Adidas continues to stand by there decision to purchase Reebok and hopes that their new two year deal with CrossFit will help them accomplish their goals that they set for themselves prior to their recent setbacks. In hopes of reaching the $3 billion objective for 2015, Adidas believes that their sponsorship of CrossFit will help speed up the process and provide them with some insurance they desperately need. The rapid growth of the CrossFit health craze is most certainly a positive sign for pulling Reebok out of the gutter as more than 3,000 gyms have popped up worldwide. The cult-like fitness routine seems it will continue to grow in popularity in the future as people gravitate towards the infectious atmosphere of the contagious motivation/energy and the promise of a complete workout in under 20 minutes. Will Adidas end up regretting their decision to purchase Reebok in the future? Or will the new addition of Reebok and the sponsorship of CrossFit pay off in the long run?




Retail to E-tail

There are a lot of pros and cons to doing online shopping as opposed to in-store shopping. Online shopping seems like it only affects consumers by giving them a different medium to make their purchases but we fail to realize that it affects the sellers as well. Through online purchases, businesses gather a lot of data about consumers. Sellers can track which sections of items are the most popular, which products are the most viewed and for how long, and which products are most browsed at but not bought. This gives online sellers a competitive advantage over in-store sellers as they know more about their customers. And everyone knows that the understanding your customer is one of the most important factors in having a successful business. This is empowering in-store sellers to seek e-commerce level data.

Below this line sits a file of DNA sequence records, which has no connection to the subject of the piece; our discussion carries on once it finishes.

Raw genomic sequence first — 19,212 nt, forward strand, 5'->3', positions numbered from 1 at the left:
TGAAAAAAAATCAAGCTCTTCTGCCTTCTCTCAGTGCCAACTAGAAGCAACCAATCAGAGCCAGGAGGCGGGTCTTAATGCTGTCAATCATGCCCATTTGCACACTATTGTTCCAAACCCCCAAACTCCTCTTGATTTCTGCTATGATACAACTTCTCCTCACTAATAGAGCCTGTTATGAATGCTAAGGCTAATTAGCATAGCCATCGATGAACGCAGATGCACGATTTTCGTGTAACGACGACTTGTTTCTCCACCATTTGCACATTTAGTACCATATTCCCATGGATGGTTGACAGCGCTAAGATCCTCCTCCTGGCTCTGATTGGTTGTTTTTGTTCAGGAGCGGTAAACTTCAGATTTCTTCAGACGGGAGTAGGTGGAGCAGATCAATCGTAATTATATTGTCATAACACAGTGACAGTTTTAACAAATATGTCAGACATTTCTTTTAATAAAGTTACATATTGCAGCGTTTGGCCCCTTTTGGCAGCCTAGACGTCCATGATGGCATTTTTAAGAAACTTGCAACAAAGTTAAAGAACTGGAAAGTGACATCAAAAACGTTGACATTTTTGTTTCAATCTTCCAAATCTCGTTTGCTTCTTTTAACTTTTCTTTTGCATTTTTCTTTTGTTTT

The article talks about one company that brings customer tracking data to in-store businesses. This is in hopes of slowly bridging the competitive gap between in-store purchases and online purchases. How can they possibly get consumer data without changing the in-store purchase process? By simply observing the customers! Prism Skylabs specializes in in-store surveillance equipment that tracks customer movement. Prism installs special cameras that captures everything in the store and then is sent to the store’s computers where it is processed by Prism’s special software. The images of the actual shoppers are cut out to respect their privacy.

What is so different about Prism’s techniques than regular surveillance cameras? Prism’s software allows them to “look at which products are hot, which are being moved around and touched, and all kinds of data that allow merchandise teams to understand what is going on across a wide range of stores”. This allows the sellers to get information that the type of information that online sellers use to enhance their systems to get more purchases.